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Royal Albatross Family Welcomes Newest Member

Watch the Royal Albatross chick return to the nest after hatching.

Viewers from around the world have been watching, and the long wait is finally over! The Northern Royal Albatross family nesting in New Zealand at the Quarry Track nest site successfully hatched their single egg on January 26. Tune in live to meet the big-billed, downy chick. Watch cam.

A Long Time Coming: Given that it’s one of the largest birds to grace the skies, it’s no surprise that the Northern Royal Albatross has one of the longest incubation periods (74–85 days) of any species! The female (named YRK for her leg bands colored yellow/red/black) kicked off the breeding season when she laid an egg way back on November 9. Since then, she’s switched off incubation duties for 78 days with her mate OGK (orange/green/black) until the chick showed signs of hatching.

Not Your Usual Hatch: The parents aren’t the only ones looking after the chicks at the Taiaroa Head Nature Reserve. Our partners at the New Zealand Department of Conservation (DOC) enlist several conservation measures to ensure that these endangered albatross have the best chance at success.  

DOC Rangers begin monitoring eggs as soon as hatching time approaches. At first signs of a pip (a break in the eggshell), the egg is transported to an incubator for the remainder of the 6-day hatching process. This protects the hatching chicks from an often fatal infestation by fly larvae—known as “fly strike”—during the hatching process. To keep the adults motivated to incubate at the nest, DOC rangers carefully insert a dummy egg in the nest when they remove the pipping egg.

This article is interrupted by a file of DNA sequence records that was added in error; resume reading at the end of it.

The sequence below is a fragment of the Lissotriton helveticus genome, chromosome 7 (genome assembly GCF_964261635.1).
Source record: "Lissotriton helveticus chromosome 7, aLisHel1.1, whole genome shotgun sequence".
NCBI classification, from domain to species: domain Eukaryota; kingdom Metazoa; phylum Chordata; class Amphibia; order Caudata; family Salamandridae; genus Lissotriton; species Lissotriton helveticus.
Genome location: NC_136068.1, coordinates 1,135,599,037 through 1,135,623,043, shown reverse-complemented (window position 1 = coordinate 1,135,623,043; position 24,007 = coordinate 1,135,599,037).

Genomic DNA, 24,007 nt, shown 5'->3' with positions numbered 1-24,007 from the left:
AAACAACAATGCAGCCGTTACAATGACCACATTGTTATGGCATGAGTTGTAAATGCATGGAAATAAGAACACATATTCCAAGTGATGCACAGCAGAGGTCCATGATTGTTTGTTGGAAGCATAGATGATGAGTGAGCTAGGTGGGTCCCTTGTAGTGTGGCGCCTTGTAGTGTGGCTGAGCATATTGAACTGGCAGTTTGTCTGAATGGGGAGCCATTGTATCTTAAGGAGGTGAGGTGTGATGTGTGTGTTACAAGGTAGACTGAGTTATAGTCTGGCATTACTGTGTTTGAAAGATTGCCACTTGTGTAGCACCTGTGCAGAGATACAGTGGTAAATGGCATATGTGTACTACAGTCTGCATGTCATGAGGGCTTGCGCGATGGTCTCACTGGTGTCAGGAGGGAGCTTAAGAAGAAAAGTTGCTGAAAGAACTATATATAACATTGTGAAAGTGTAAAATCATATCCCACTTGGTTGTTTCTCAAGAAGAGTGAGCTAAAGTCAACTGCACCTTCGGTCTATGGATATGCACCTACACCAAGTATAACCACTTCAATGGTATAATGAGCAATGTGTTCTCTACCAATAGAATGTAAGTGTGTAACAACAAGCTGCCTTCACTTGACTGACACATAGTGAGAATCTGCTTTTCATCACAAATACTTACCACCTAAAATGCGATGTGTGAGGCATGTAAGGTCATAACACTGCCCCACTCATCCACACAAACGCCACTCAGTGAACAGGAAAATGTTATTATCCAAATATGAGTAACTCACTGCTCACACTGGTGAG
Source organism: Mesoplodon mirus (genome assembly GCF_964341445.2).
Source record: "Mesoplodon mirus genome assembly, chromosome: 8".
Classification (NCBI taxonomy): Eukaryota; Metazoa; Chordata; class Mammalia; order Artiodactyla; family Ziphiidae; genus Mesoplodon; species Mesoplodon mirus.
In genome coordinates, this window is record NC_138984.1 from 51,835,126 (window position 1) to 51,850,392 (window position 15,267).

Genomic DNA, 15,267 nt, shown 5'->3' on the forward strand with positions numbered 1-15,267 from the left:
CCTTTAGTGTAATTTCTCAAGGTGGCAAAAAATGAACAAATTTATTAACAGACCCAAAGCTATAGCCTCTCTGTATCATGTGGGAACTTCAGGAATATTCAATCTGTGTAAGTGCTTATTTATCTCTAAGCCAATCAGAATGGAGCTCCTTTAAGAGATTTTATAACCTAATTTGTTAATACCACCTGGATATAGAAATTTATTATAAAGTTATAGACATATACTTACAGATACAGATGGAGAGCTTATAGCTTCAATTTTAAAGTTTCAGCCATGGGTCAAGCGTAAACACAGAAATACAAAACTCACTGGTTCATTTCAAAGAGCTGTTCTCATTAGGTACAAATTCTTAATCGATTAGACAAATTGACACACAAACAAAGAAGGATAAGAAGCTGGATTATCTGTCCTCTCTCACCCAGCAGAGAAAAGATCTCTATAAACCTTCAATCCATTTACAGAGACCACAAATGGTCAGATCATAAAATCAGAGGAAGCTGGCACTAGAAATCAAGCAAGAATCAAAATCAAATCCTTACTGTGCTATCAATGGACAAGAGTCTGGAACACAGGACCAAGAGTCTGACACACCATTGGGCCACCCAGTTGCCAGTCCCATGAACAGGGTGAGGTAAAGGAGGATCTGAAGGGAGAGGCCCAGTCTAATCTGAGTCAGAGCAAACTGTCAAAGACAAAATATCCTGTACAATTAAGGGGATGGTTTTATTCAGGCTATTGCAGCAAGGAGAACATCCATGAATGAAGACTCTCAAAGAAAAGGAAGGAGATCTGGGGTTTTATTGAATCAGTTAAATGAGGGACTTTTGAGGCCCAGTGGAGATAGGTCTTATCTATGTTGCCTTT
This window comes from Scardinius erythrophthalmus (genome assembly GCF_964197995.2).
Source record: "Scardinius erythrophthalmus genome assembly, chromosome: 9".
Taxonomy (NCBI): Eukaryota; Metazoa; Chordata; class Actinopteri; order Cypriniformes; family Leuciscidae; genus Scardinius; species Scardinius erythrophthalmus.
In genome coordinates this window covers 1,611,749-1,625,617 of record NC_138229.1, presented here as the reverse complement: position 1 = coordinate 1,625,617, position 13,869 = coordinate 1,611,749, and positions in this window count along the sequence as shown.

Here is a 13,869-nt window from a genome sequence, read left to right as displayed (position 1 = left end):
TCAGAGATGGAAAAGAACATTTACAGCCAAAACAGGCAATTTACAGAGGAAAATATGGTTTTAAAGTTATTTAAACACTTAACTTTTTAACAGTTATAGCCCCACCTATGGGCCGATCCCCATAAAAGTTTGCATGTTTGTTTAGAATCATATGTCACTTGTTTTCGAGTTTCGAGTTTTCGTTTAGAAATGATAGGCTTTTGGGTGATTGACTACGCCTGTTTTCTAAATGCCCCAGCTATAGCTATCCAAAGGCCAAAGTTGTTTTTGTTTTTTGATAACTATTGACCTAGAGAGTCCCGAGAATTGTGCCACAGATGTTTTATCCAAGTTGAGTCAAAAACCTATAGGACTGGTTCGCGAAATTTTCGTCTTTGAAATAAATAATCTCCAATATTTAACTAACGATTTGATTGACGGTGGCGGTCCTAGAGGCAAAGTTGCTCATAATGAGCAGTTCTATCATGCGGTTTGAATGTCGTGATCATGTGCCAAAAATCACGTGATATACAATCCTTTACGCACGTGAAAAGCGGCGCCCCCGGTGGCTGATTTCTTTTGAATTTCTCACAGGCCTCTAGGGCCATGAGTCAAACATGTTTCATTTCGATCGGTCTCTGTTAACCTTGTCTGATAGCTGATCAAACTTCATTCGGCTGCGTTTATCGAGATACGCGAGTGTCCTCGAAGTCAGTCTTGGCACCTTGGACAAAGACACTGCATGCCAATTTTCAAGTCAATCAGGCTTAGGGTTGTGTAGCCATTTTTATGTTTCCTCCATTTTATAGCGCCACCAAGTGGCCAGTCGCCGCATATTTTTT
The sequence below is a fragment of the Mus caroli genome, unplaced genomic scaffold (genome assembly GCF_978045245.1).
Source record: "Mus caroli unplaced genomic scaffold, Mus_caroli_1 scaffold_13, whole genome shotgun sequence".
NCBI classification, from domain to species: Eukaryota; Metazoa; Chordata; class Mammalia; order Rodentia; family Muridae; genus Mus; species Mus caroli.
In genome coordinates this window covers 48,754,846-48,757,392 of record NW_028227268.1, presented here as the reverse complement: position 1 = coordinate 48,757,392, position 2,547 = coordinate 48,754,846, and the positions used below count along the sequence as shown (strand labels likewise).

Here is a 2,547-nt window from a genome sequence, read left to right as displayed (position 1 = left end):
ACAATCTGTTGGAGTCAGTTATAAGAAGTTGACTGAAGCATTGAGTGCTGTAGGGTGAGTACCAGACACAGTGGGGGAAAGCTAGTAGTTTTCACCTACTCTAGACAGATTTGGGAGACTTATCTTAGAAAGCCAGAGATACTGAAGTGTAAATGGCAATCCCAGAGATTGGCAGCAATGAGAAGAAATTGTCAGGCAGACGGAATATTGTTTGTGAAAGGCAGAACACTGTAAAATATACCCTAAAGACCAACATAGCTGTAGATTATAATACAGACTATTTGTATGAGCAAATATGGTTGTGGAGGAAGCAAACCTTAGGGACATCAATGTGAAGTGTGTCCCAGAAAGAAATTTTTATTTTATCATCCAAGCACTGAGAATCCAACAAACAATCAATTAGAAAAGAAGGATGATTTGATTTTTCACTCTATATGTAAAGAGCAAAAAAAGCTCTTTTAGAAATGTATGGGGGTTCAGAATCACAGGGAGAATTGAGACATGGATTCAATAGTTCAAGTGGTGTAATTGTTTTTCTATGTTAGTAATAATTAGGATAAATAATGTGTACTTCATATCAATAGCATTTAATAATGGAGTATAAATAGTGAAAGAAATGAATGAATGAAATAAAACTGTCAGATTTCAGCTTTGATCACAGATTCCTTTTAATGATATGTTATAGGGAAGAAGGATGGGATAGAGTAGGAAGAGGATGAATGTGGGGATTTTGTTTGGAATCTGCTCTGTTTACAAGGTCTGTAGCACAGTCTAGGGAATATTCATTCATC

Chicks are immediately returned to the nest after hatching, and the parents resume caring for their young. Watch the tender moment when the Royal Cam chick met YRK for the first time on January 26

A Longer Road Ahead: The albatross family is now embarking on a marathon, 7.5-month nestling period before the chick will be ready to set out on its own. Learn what to expect over the next month of the breeding season in this video, and be sure to follow the Royal Albatross cam on Twitter @RoyAlbatrossCam to stay up to date on all the royal family’s adventures.   

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Pileated Woodpecker by Lin McGrew / Macaulay Library